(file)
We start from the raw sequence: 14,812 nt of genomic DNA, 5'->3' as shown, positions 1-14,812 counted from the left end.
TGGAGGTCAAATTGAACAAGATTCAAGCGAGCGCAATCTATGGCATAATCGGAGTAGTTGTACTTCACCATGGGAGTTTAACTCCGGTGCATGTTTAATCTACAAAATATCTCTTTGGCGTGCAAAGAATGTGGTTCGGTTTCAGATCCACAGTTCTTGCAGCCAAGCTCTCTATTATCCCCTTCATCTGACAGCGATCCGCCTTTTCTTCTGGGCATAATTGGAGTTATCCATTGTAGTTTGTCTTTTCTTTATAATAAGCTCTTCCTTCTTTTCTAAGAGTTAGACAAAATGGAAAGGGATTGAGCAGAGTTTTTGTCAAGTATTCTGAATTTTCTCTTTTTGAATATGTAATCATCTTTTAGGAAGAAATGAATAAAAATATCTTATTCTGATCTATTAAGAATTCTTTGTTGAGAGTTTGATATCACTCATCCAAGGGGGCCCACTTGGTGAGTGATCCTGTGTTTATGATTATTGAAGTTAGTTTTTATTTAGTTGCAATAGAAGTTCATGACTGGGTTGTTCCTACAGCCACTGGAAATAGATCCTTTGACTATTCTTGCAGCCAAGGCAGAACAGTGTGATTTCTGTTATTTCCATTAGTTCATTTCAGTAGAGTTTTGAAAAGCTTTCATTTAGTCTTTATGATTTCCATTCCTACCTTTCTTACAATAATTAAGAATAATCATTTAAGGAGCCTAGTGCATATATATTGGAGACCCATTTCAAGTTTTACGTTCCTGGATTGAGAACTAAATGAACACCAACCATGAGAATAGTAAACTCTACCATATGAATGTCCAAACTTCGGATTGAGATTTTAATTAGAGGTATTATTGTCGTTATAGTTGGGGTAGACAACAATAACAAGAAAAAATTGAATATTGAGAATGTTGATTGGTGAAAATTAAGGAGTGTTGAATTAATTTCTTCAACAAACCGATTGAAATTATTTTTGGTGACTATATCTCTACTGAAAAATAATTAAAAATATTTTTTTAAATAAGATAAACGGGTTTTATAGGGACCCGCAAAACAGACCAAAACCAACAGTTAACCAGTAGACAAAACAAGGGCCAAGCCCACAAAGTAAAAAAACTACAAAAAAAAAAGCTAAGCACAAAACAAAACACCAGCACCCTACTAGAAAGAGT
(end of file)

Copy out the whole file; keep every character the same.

We start from the raw sequence: 14,812 nt of genomic DNA, 5'->3' as shown, positions 1-14,812 counted from the left end.
TGGAGGTCAAATTGAACAAGATTCAAGCGAGCGCAATCTATGGCATAATCGGAGTAGTTGTACTTCACCATGGGAGTTTAACTCCGGTGCATGTTTAATCTACAAAATATCTCTTTGGCGTGCAAAGAATGTGGTTCGGTTTCAGATCCACAGTTCTTGCAGCCAAGCTCTCTATTATCCCCTTCATCTGACAGCGATCCGCCTTTTCTTCTGGGCATAATTGGAGTTATCCATTGTAGTTTGTCTTTTCTTTATAATAAGCTCTTCCTTCTTTTCTAAGAGTTAGACAAAATGGAAAGGGATTGAGCAGAGTTTTTGTCAAGTATTCTGAATTTTCTCTTTTTGAATATGTAATCATCTTTTAGGAAGAAATGAATAAAAATATCTTATTCTGATCTATTAAGAATTCTTTGTTGAGAGTTTGATATCACTCATCCAAGGGGGCCCACTTGGTGAGTGATCCTGTGTTTATGATTATTGAAGTTAGTTTTTATTTAGTTGCAATAGAAGTTCATGACTGGGTTGTTCCTACAGCCACTGGAAATAGATCCTTTGACTATTCTTGCAGCCAAGGCAGAACAGTGTGATTTCTGTTATTTCCATTAGTTCATTTCAGTAGAGTTTTGAAAAGCTTTCATTTAGTCTTTATGATTTCCATTCCTACCTTTCTTACAATAATTAAGAATAATCATTTAAGGAGCCTAGTGCATATATATTGGAGACCCATTTCAAGTTTTACGTTCCTGGATTGAGAACTAAATGAACACCAACCATGAGAATAGTAAACTCTACCATATGAATGTCCAAACTTCGGATTGAGATTTTAATTAGAGGTATTATTGTCGTTATAGTTGGGGTAGACAACAATAACAAGAAAAAATTGAATATTGAGAATGTTGATTGGTGAAAATTAAGGAGTGTTGAATTAATTTCTTCAACAAACCGATTGAAATTATTTTTGGTGACTATATCTCTACTGAAAAATAATTAAAAATATTTTTTTAAATAAGATAAACGGGTTTTATAGGGACCCGCAAAACAGACCAAAACCAACAGTTAACCAGTAGACAAAACAAGGGCCAAGCCCACAAAGTAAAAAAACTACAAAAAAAAAAGCTAAGCACAAAACAAAACACCAGCACCCTACTAGAAAGAGT